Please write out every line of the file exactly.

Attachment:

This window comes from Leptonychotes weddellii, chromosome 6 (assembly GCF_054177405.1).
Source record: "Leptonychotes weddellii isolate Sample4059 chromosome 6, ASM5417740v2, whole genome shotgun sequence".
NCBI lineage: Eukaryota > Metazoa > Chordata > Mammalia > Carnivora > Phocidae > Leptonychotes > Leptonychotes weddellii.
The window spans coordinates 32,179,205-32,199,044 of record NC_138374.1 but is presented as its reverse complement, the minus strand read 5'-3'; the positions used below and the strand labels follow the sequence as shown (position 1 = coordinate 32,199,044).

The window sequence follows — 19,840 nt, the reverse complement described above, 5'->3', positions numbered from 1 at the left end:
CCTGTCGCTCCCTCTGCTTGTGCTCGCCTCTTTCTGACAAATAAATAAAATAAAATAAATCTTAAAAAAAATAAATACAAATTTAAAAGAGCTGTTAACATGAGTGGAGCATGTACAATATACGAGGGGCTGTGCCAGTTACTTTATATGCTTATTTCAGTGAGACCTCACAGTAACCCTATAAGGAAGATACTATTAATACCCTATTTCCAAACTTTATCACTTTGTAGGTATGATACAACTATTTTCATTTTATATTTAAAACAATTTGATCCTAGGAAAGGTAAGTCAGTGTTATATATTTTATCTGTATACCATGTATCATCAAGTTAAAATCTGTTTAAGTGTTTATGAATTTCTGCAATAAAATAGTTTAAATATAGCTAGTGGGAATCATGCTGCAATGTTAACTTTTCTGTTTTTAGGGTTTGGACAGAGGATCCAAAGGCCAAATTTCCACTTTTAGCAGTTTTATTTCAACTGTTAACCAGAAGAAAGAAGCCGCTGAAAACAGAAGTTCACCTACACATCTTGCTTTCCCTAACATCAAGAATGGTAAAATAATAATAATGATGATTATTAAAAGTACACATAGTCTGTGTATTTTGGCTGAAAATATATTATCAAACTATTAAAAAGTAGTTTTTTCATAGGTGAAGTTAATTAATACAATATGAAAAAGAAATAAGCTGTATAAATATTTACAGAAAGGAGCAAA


This window comes from Leptonychotes weddellii, chromosome 6 (assembly GCF_054177405.1).
Source record: "Leptonychotes weddellii isolate Sample4059 chromosome 6, ASM5417740v2, whole genome shotgun sequence".
NCBI lineage: Eukaryota > Metazoa > Chordata > Mammalia > Carnivora > Phocidae > Leptonychotes > Leptonychotes weddellii.
The window spans coordinates 32,179,205-32,199,044 of record NC_138374.1 but is presented as its reverse complement, the minus strand read 5'-3'; the positions used below and the strand labels follow the sequence as shown (position 1 = coordinate 32,199,044).

The window sequence follows — 19,840 nt, the reverse complement described above, 5'->3', positions numbered from 1 at the left end:
CCTGTCGCTCCCTCTGCTTGTGCTCGCCTCTTTCTGACAAATAAATAAAATAAAATAAATCTTAAAAAAAATAAATACAAATTTAAAAGAGCTGTTAACATGAGTGGAGCATGTACAATATACGAGGGGCTGTGCCAGTTACTTTATATGCTTATTTCAGTGAGACCTCACAGTAACCCTATAAGGAAGATACTATTAATACCCTATTTCCAAACTTTATCACTTTGTAGGTATGATACAACTATTTTCATTTTATATTTAAAACAATTTGATCCTAGGAAAGGTAAGTCAGTGTTATATATTTTATCTGTATACCATGTATCATCAAGTTAAAATCTGTTTAAGTGTTTATGAATTTCTGCAATAAAATAGTTTAAATATAGCTAGTGGGAATCATGCTGCAATGTTAACTTTTCTGTTTTTAGGGTTTGGACAGAGGATCCAAAGGCCAAATTTCCACTTTTAGCAGTTTTATTTCAACTGTTAACCAGAAGAAAGAAGCCGCTGAAAACAGAAGTTCACCTACACATCTTGCTTTCCCTAACATCAAGAATGGTAAAATAATAATAATGATGATTATTAAAAGTACACATAGTCTGTGTATTTTGGCTGAAAATATATTATCAAACTATTAAAAAGTAGTTTTTTCATAGGTGAAGTTAATTAATACAATATGAAAAAGAAATAAGCTGTATAAATATTTACAGAAAGGAGCAAA